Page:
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What is my legal position if emergency legislation to tackle the outbreak makes performance of a contract illegal or impossible?

As the coronavirus outbreak continues to develop, we have seen many countries begin to implement emergency procedures and legislation in an attempt to control the spread of the disease.

These have included bans on gatherings and public events, closures of shops, bars, restaurants and public spaces, and full lockdowns which restrict all but key workers to their homes except in certain limited circumstances.

This has a direct impact on businesses and their ability to operate. So what happens if a contract becomes impossible to perform because of emergency legislation?

For example:

  • If you are a hospitality business, you have agreed to host an event, and gatherings are prohibited
  • If you are a manufacturer or service provider, and your staff are required to remain at home, making performance of the contract impossible

Related FAQs

How does salary sacrifice affect the Government's Coronavirus Job Retention Scheme?
  • Employee pensions contributions are often paid by way of salary sacrifice arrangements.
  • Use of such arrangements may reduce the amount of wage an employer can claim under the Coronavirus Job Retention Scheme, as the reimbursement is calculated by reference to an employee’s actual pay as at 28 February 2020, hence post sacrifice pay.
  • Using the Coronavirus Job Retention Scheme does not in itself bring a salary sacrifice arrangement to an end, but where an employer wishes to maximise the amount of an employee’s pay that will be covered by the CJRS, the employer and employee(s) concerned may agree to terminate the salary sacrifice arrangement as part of furlough. HMRC has recently announced that the Covid-19 pandemic will be considered a “life event” (i.e. one of the permitted reasons to break a salary sacrifice arrangement mid-term), if the employment contract is updated accordingly.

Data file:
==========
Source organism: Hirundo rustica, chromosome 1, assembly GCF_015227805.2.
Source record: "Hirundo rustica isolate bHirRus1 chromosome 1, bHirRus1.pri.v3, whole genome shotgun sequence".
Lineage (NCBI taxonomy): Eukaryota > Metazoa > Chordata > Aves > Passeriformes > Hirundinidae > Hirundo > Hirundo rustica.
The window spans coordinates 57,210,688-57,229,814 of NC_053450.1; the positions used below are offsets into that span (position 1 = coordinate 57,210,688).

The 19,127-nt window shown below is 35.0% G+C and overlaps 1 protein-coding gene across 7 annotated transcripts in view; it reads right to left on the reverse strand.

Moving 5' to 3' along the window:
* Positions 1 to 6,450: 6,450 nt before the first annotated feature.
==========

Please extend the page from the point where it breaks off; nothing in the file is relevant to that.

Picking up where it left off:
Does this apply to bankruptcy petitions?

No. This bill relates to corporate insolvencies only. Should you require any advice as to personal insolvency situations, please contact our team.

What are my potential liabilities if a customer, supplier or other visitor contracts Covid-19 on my premises?

As an occupier of premises, you owe a duty of care to your visitors to take reasonable care to see that the visitor will be reasonably safe in using your premises.

It is therefore essential that you are taking reasonable steps and strictly adhering to up-to-date Government advice in all aspects of your business to avoid any potential liability.

Failure to follow Government advice could leave you vulnerable to claims for compensation for pain and suffering should a visitor on your premises contract Covid-19.

However, each case will be fact-specific and it would be very difficult for a visitor to establish that they contracted Covid-19 specifically from those premises (as opposed to being exposed to the virus anywhere else).

If someone suggests that they are going to make a claim make sure that you report matters to your insurer or insurance broker immediately.

What is the Flexible Furlough Scheme?

The Flexible Furlough Scheme, ‘FFS’ an unfortunate acronym, allows employees to work for some of the week and be furloughed for the rest.

I have to pay my ex-spouse monthly spousal maintenance pursuant to a Court Order and I can no longer afford to pay. Can I stop paying?

Maintenance Orders embodied in a Court Order are variable. If you have lost a very large part of your income, then the Courts ought to take that into consideration when looking at a Court Application to reduce or end spousal maintenance payments. The outcome of any Court Application will, however, depend on a number of factors.

Technically, you should not just stop paying or reduce the maintenance payments, as your ex-spouse could then make an Application to Court for enforcement and payment of the arrears. You could ask the Court to forego you having to pay those arrears if you had evidence to prove that you could not make the payments, however, the Court will need to take a fair approach and you should not assume this request will be agreed.

You should first try to negotiate a reduction or termination of the maintenance with your ex-spouse, either directly or through a Solicitor. If this is possible, you should obtain a Court Order reflecting that agreement. Where a sensible compromise cannot be reached, a Court Application may be necessary.